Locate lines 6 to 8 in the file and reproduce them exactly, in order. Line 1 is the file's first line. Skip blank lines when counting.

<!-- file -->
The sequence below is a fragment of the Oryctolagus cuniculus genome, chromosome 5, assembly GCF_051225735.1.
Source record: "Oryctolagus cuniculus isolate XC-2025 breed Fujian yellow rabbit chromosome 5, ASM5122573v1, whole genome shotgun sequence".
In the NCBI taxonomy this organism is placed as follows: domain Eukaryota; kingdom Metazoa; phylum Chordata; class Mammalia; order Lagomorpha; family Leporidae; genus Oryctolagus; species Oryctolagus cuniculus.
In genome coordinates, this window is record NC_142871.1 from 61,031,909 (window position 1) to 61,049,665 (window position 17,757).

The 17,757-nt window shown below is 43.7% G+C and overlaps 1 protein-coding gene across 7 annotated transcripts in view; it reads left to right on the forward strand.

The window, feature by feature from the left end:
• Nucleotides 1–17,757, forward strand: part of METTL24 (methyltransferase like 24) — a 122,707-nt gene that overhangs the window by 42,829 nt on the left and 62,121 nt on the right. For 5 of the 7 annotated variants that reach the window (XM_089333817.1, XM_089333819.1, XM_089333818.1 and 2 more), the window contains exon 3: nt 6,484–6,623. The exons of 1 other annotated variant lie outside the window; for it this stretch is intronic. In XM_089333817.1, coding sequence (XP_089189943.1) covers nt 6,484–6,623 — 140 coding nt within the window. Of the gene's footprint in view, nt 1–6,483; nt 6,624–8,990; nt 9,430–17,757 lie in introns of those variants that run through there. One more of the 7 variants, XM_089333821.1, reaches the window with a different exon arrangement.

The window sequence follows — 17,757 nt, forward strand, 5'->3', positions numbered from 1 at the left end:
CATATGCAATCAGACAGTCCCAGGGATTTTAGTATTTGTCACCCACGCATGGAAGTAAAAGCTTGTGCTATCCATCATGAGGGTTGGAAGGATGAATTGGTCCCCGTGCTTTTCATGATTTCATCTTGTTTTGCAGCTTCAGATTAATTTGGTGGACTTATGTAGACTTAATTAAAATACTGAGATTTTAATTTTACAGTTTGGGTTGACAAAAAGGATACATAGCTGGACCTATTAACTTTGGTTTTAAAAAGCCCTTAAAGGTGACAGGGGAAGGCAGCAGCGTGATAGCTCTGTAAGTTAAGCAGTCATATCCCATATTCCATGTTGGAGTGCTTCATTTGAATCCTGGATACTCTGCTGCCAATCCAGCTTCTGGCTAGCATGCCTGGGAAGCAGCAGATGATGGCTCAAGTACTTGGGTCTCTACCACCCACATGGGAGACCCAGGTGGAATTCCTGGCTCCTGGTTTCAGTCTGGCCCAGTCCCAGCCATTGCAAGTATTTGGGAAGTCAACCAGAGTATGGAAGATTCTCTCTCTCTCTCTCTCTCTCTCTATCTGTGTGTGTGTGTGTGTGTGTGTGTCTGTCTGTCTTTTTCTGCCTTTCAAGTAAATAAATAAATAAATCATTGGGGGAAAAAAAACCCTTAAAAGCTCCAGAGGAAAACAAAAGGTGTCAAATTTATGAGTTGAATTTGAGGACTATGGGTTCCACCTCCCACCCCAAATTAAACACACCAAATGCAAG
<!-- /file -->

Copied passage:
The window, feature by feature from the left end:
• Nucleotides 1–17,757, forward strand: part of METTL24 (methyltransferase like 24) — a 122,707-nt gene that overhangs the window by 42,829 nt on the left and 62,121 nt on the right. For 5 of the 7 annotated variants that reach the window (XM_089333817.1, XM_089333819.1, XM_089333818.1 and 2 more), the window contains exon 3: nt 6,484–6,623. The exons of 1 other annotated variant lie outside the window; for it this stretch is intronic. In XM_089333817.1, coding sequence (XP_089189943.1) covers nt 6,484–6,623 — 140 coding nt within the window. Of the gene's footprint in view, nt 1–6,483; nt 6,624–8,990; nt 9,430–17,757 lie in introns of those variants that run through there. One more of the 7 variants, XM_089333821.1, reaches the window with a different exon arrangement.

The window sequence follows — 17,757 nt, forward strand, 5'->3', positions numbered from 1 at the left end: